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Professional Cyclist Neither Employee Nor a Worker for the Purposes of Tribunal Claims

on Friday, 24 July 2020.

Due to increased flexible working employers will be aware of the expanding body of case law relating to the different types of employment status, and the extent to which traditional employment models are changing.

The case of Varnish v British Cycling Federation t/a British Cycling & United Kingdom Sports Council t/a UK Sport concerns a professional athlete who alleged she was either an employee or a worker of one or both the Respondents. She received funding from UK Sport via a tax free annual award funded by the National Lottery. The Claimant alleged she had been unfairly dismissed, and also brought claims for sex discrimination, victimisation and unlawful detriment.

At first instance, the Employment Tribunal rejected the claims, finding the Claimant to be neither an employee or a worker. That decision has now been upheld by the Employment Appeal Tribunal (EAT). This case is a useful reminder of the key aspects that will be taken into consideration when determining employment status, including:

  • Mutuality of obligation - there was no mutuality of obligation. The Claimant trained because she hoped to be selected for the British cycling team, but this was not guaranteed. British Cycling offered the Claimant extensive services (including coaching) to assist her training and give her the best chance of selection. However, the Claimant was not obliged to take up those services. Therefore, the Tribunal considered that the Claimant was not being provided with work and she was not being paid for work done.
  • Control - the Claimant was found to have agreed to a high level of control by entering into an athlete agreement with British Cycling (the Agreement), but that she could have hired her own coach under the terms of the Agreement had she wished.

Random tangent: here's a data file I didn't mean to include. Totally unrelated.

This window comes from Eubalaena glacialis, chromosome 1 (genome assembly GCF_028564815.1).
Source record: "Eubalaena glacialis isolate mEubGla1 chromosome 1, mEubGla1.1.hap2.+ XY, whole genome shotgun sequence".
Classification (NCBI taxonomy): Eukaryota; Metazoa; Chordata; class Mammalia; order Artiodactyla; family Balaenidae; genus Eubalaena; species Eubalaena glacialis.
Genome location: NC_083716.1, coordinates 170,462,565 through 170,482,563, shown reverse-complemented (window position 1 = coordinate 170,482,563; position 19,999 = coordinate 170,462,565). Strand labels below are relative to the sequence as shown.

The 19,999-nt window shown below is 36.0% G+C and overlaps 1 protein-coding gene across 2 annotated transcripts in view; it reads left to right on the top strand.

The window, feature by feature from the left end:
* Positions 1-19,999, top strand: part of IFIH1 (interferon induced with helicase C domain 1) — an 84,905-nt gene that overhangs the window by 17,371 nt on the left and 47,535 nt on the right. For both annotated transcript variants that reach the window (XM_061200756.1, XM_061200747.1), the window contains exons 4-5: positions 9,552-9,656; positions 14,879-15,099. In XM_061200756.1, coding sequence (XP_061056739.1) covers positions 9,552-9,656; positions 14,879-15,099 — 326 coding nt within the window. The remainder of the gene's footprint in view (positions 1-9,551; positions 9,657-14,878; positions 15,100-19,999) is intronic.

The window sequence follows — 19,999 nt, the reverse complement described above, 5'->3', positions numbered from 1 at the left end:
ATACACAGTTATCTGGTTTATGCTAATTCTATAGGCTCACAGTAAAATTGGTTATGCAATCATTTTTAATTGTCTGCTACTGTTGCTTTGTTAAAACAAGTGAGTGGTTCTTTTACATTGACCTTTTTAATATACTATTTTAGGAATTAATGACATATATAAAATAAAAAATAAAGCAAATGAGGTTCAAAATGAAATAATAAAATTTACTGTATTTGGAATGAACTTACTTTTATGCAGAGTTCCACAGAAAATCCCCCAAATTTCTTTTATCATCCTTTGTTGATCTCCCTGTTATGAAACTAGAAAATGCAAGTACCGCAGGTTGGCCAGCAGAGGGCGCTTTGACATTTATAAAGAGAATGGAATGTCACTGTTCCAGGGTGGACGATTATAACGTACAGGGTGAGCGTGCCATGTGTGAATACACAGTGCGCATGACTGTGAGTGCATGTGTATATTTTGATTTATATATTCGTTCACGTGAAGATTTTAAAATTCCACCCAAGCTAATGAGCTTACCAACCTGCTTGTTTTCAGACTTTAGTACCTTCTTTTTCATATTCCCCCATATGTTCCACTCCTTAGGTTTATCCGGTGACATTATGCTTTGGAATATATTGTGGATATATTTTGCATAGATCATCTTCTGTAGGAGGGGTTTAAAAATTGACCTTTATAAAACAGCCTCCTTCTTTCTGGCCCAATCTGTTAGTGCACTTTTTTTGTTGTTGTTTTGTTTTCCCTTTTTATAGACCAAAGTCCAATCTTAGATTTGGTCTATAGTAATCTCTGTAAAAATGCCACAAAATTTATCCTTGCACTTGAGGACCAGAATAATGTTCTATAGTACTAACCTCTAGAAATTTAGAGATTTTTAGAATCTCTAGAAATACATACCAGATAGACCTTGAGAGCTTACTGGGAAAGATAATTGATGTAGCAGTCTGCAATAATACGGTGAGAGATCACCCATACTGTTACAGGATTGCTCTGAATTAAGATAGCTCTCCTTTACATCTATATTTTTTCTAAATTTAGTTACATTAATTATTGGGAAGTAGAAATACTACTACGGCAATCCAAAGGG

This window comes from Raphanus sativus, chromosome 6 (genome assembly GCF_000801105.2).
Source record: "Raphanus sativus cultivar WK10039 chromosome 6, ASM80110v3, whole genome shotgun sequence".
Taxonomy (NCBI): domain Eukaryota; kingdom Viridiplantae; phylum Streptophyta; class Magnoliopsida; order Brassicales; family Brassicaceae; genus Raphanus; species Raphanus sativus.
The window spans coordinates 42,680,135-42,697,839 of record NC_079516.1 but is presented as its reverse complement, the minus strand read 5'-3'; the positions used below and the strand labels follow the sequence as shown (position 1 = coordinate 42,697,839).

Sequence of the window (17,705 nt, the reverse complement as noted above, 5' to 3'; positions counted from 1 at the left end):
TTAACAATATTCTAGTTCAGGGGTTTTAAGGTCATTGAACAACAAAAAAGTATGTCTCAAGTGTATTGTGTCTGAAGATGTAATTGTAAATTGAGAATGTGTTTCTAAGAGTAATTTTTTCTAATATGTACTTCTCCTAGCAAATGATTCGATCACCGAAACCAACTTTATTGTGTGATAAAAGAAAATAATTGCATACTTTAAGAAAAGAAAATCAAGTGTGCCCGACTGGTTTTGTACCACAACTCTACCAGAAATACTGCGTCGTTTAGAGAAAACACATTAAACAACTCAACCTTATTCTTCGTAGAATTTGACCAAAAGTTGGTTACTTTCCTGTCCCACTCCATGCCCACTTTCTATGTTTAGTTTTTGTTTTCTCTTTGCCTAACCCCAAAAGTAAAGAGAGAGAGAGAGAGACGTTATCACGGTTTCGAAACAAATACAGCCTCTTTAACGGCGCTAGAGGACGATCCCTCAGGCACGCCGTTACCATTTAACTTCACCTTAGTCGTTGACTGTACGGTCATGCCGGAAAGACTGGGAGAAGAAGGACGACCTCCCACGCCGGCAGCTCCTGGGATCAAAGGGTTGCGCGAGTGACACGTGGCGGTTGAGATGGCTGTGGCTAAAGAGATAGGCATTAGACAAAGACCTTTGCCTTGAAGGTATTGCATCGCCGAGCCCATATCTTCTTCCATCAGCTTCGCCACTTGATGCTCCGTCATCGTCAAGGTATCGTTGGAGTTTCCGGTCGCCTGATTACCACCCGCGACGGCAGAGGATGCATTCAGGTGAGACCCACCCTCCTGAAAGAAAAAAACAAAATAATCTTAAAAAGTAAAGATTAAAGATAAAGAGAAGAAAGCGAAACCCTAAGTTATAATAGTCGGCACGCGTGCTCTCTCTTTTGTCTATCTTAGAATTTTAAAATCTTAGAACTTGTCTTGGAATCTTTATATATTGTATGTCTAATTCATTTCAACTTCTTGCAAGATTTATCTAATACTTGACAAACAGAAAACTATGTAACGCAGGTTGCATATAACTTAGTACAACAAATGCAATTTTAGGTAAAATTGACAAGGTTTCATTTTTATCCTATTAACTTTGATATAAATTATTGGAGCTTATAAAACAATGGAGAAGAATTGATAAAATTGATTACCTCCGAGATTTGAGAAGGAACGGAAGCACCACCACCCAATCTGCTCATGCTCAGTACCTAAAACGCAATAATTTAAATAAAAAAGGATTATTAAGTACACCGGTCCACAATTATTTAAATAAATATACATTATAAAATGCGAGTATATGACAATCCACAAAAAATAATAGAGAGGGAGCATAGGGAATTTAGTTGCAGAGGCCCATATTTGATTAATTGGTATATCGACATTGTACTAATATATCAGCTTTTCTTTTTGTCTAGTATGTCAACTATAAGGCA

• Personal performance - the Claimant was required to personally perform her training, but as British Cycling was not providing 'work' to perform, this did not indicate an employment relationship.
  • Worker status - the Tribunal held there was no contract personally to do work which would have created a worker relationship. This was on the basis that the Claimant was not providing work or services under the Agreement, but rather, services were being provided to her. In addition, the Claimant was not being paid for work done. Instead, the Claimant had applied for a grant from UK Sport and was successful in her grant application. The Tribunal likened the arrangement to a student attending University and receiving a grant to do so. The relationship did not extend further than that and the Tribunal said that the relationship was not one of employment or worker.

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What Can Employers Learn From This?

This case emphasises the importance of the individual factual background when determining employment status. Depending on the business model in place, there could be potential scope for dispute particularly around more flexible working models. In order to mitigate the risk of dispute as far as possible, it is sensible to ensure robust contractual arrangements are in place which provide an accurate picture of the reality of the working relationship.


For specialist legal advice regarding employment status', please contact Sian James in our Employment team on 07468 698 971, or complete the form below.

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